Intimate Lighting 0+

(Intimní osvětlení), Ivan Passer, CSSR 1965, Czech version, 75 min
Intimate Lighting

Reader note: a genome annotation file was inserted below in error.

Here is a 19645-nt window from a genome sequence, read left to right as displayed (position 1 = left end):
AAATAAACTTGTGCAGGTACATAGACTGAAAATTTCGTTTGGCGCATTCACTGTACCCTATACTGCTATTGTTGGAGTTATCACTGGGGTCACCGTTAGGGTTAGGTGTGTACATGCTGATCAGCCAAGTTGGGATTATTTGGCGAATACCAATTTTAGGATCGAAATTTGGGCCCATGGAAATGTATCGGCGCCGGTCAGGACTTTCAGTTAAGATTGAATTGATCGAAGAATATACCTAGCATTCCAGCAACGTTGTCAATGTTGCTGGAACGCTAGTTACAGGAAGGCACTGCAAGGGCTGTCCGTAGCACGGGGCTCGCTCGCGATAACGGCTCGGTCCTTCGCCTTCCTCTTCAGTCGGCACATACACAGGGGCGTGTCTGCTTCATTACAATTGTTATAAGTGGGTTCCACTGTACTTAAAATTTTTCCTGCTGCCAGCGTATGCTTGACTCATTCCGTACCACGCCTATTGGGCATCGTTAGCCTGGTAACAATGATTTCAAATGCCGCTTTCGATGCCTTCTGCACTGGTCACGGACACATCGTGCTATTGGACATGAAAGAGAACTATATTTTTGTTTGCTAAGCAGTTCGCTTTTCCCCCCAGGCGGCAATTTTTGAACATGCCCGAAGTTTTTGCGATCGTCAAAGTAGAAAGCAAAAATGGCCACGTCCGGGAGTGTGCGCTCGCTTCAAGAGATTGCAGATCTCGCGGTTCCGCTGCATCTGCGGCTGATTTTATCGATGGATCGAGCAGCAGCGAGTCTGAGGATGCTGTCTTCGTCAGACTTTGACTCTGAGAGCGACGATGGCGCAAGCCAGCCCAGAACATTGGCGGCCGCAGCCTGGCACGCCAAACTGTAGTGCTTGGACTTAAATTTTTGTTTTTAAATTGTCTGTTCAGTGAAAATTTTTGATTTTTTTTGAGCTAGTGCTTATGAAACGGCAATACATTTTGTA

On the subject of Intimate Lighting, Ivan Passer wrote that he wasn’t interested in the “story”, but in the “condition”; in order to express it, the filmmaker needs “above all, humour”, also “sufficient knowledge of his characters so that he can divulge the things about them which surprise us the most”, their “precise placement in the given social situation” and “a little bit of imagination”. These are the elements used to weave together Passer’s acidic comedy about the life of ordinary anti-heroes, shot in a mini-realist style as a random slice of everyday life. The story unfolds over a single weekend at a country cottage, where two former classmates – musicians – take stock of their lives. The narrative is founded on a loose plot line with emphasis on miniature portrayals of the characters, the environment, relationships, moods and minutiae. Varied fragments appear in unexpected contexts, functioning as a source of comic and lyrical tangents which reverse and shift meanings: the serious becomes embarrassing or comical, the comic becomes grotesque and ironic, and the banal turns poetic. The film was made on location with the participation of non-professional actors, thus lending authenticity to the story. The visual style involves an organic approach in creating the unusual impressionistic surroundings, an effect achieved through special lighting and careful image composition. The result is a lightly frothy cocktail of humour and melancholy, authentic detail and imagination, all wrapped up in a sophisticated minimalist form. One of the cult films of the New Wave which prompted a critic for the French magazine Arts to write: “He who doesn’t like Intimate Lighting is no friend of mine.”

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